Prime Minister Ralph Gonsalves speaks in Parliament. (iWN file photo)

The prime minister said that in SVG, the police, generally speaking, over the last 10 years, have been very tolerant.

He, however, said that this “tolerance” would not be enshrined in law.

“You can’t legislate tolerance,” he said, adding that the law would not provide for persons to have certain quantities and not be arrested.

He also said that possession of small quantities would not become a ticketable offence, as some persons had suggested.

“I am yet to understand fully how you can say to someone, as in Jamaica, you can have two ounces in your possession. The police walking around with a scale? Laws have to be sensible,” said Gonsalves, who is also a lawyer and Minister of Justice.

“I believe that if you decriminalise and with ounces, you are likely to be creating problems between the police and the citizens,” he said, asking, in illustration, what happens if the police and someone disagree about whether a small portion of marijuana is in keeping with the weight that the law might provide for.

The CARICOM report had also pointed to Jamaica as an example of a Caribbean nation where there is de facto decriminalisation.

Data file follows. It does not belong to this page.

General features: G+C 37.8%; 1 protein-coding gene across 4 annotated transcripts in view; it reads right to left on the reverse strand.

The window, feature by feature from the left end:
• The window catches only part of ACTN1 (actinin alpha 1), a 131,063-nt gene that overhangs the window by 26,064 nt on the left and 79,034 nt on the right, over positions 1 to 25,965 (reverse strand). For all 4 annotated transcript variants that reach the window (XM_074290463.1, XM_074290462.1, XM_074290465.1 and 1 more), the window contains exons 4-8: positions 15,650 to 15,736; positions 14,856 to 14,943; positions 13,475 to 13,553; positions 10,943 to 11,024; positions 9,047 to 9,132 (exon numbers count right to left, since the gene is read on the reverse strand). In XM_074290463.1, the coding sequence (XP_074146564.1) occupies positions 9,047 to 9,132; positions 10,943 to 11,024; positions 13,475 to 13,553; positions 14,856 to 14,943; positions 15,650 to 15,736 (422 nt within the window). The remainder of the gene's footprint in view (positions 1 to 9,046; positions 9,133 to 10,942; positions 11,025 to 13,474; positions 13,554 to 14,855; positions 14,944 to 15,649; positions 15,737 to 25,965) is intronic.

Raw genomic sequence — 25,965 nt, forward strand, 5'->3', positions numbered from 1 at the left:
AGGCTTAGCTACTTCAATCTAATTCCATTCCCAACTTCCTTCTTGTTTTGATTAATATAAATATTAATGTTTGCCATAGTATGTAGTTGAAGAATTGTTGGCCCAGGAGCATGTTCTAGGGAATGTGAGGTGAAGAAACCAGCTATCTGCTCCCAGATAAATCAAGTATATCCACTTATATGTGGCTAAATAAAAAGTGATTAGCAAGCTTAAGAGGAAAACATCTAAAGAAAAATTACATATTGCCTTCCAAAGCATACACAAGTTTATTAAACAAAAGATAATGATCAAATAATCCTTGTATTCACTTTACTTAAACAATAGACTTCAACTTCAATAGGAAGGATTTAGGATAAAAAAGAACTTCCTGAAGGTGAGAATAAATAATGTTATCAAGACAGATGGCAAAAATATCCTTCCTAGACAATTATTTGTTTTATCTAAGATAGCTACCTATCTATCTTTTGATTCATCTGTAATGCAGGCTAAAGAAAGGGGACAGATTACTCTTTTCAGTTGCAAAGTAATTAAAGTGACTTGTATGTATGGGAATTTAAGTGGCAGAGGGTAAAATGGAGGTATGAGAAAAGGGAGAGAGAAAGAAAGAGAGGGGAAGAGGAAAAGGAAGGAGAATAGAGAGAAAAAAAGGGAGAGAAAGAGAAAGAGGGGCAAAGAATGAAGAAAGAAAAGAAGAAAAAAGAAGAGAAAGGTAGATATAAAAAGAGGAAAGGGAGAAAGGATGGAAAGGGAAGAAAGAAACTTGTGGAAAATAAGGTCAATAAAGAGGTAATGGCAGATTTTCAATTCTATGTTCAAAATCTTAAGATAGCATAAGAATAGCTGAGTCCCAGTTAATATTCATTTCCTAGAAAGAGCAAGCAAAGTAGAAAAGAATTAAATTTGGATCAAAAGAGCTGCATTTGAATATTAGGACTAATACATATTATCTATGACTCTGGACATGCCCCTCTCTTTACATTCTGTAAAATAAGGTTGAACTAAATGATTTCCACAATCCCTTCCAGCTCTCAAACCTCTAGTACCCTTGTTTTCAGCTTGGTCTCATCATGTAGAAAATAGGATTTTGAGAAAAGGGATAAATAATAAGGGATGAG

But Gonsalves noted economic consideration in such a context.

“The thing I want to say is this: Jamaica spent a lot of time and effort on the decriminalisation front. They haven’t exported one ounce of ganga yet. Right now in Jamaica, more ganja is grown illegally for the legal market and the local market in Jamaica.

“Is nearly 3 million people you have. Let’s say you have one and a half million adults who could smoke it, that’s a sizeable market. To get a licence to grow it is like pulling teeth without anaesthesia — it’s a very difficult thing, so that persons are still growing it illegally for what is a semi-legal market.”

The prime minister, however, noted that the change in law in Jamaica is also focused on avoiding giving criminal records to young people for possession of small amounts of marijuana.

He said that in SVG, under the Rehabilitation of Offenders Act, his government would consider reducing the five-year wait before convictions for small quantities of marijuana is considered spent.

“…we would have to shorten that to just do away with that after a year, or whatever it is,” he said.

Regarding the finding of the report that in some jurisdictions, courts hand down harsher penalties for marijuana possession than for more serious crimes, such as wounding, Gonsalves said:

“I don’t know if that happens in our jurisdiction, where people are given fines and forms of punishment for simple possession of marijuana or even possession with intent to supply, where the amount involves a very small quantity…

“For the last two Independence [anniversary celebrations], I asked for a report from the Prisons for persons who are inside there, serving a jail term for a small quantity of ganja so that I can take them to the committee of mercy to see whether they could be released. And I couldn’t find one person, none one single person.”